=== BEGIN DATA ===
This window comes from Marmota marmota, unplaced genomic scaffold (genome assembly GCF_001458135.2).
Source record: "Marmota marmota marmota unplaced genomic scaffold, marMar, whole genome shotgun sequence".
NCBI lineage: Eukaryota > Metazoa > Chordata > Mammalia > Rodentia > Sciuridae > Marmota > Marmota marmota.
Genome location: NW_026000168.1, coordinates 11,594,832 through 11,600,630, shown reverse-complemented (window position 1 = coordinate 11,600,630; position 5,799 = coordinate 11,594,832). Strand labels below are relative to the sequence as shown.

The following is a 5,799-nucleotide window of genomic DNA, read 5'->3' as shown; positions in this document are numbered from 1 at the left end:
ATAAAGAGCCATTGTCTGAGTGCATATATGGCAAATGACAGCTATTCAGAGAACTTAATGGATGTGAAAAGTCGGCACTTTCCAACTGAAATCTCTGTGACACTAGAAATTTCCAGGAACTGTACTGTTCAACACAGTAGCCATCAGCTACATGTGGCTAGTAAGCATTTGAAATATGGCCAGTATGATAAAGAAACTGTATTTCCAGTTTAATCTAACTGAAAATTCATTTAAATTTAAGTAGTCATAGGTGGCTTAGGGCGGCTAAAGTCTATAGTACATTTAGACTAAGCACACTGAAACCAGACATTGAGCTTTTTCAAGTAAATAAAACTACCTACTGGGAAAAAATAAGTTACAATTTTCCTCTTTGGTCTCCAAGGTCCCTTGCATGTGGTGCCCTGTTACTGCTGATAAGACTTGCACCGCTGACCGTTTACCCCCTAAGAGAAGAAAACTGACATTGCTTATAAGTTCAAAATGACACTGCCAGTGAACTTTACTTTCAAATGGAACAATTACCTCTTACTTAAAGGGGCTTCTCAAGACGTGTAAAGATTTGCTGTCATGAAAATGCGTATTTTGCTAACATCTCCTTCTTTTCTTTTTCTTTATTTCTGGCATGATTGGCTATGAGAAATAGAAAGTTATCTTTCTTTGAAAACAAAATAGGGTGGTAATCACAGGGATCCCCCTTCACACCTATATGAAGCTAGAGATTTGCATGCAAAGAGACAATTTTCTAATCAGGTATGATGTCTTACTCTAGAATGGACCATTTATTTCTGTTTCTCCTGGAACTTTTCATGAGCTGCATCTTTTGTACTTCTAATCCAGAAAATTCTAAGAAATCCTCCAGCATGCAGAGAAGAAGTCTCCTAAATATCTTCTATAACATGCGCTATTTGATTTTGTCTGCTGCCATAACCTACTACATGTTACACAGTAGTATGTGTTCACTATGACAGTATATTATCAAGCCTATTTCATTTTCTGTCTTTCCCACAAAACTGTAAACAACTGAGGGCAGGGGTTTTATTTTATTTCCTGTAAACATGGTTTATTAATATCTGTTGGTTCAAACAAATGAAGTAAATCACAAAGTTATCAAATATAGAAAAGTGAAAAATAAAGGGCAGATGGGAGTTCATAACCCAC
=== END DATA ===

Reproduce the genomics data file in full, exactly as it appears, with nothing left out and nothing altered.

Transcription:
This window comes from Marmota marmota, unplaced genomic scaffold (genome assembly GCF_001458135.2).
Source record: "Marmota marmota marmota unplaced genomic scaffold, marMar, whole genome shotgun sequence".
NCBI lineage: Eukaryota > Metazoa > Chordata > Mammalia > Rodentia > Sciuridae > Marmota > Marmota marmota.
Genome location: NW_026000168.1, coordinates 11,594,832 through 11,600,630, shown reverse-complemented (window position 1 = coordinate 11,600,630; position 5,799 = coordinate 11,594,832). Strand labels below are relative to the sequence as shown.

The following is a 5,799-nucleotide window of genomic DNA, read 5'->3' as shown; positions in this document are numbered from 1 at the left end:
ATAAAGAGCCATTGTCTGAGTGCATATATGGCAAATGACAGCTATTCAGAGAACTTAATGGATGTGAAAAGTCGGCACTTTCCAACTGAAATCTCTGTGACACTAGAAATTTCCAGGAACTGTACTGTTCAACACAGTAGCCATCAGCTACATGTGGCTAGTAAGCATTTGAAATATGGCCAGTATGATAAAGAAACTGTATTTCCAGTTTAATCTAACTGAAAATTCATTTAAATTTAAGTAGTCATAGGTGGCTTAGGGCGGCTAAAGTCTATAGTACATTTAGACTAAGCACACTGAAACCAGACATTGAGCTTTTTCAAGTAAATAAAACTACCTACTGGGAAAAAATAAGTTACAATTTTCCTCTTTGGTCTCCAAGGTCCCTTGCATGTGGTGCCCTGTTACTGCTGATAAGACTTGCACCGCTGACCGTTTACCCCCTAAGAGAAGAAAACTGACATTGCTTATAAGTTCAAAATGACACTGCCAGTGAACTTTACTTTCAAATGGAACAATTACCTCTTACTTAAAGGGGCTTCTCAAGACGTGTAAAGATTTGCTGTCATGAAAATGCGTATTTTGCTAACATCTCCTTCTTTTCTTTTTCTTTATTTCTGGCATGATTGGCTATGAGAAATAGAAAGTTATCTTTCTTTGAAAACAAAATAGGGTGGTAATCACAGGGATCCCCCTTCACACCTATATGAAGCTAGAGATTTGCATGCAAAGAGACAATTTTCTAATCAGGTATGATGTCTTACTCTAGAATGGACCATTTATTTCTGTTTCTCCTGGAACTTTTCATGAGCTGCATCTTTTGTACTTCTAATCCAGAAAATTCTAAGAAATCCTCCAGCATGCAGAGAAGAAGTCTCCTAAATATCTTCTATAACATGCGCTATTTGATTTTGTCTGCTGCCATAACCTACTACATGTTACACAGTAGTATGTGTTCACTATGACAGTATATTATCAAGCCTATTTCATTTTCTGTCTTTCCCACAAAACTGTAAACAACTGAGGGCAGGGGTTTTATTTTATTTCCTGTAAACATGGTTTATTAATATCTGTTGGTTCAAACAAATGAAGTAAATCACAAAGTTATCAAATATAGAAAAGTGAAAAATAAAGGGCAGATGGGAGTTCATAACCCAC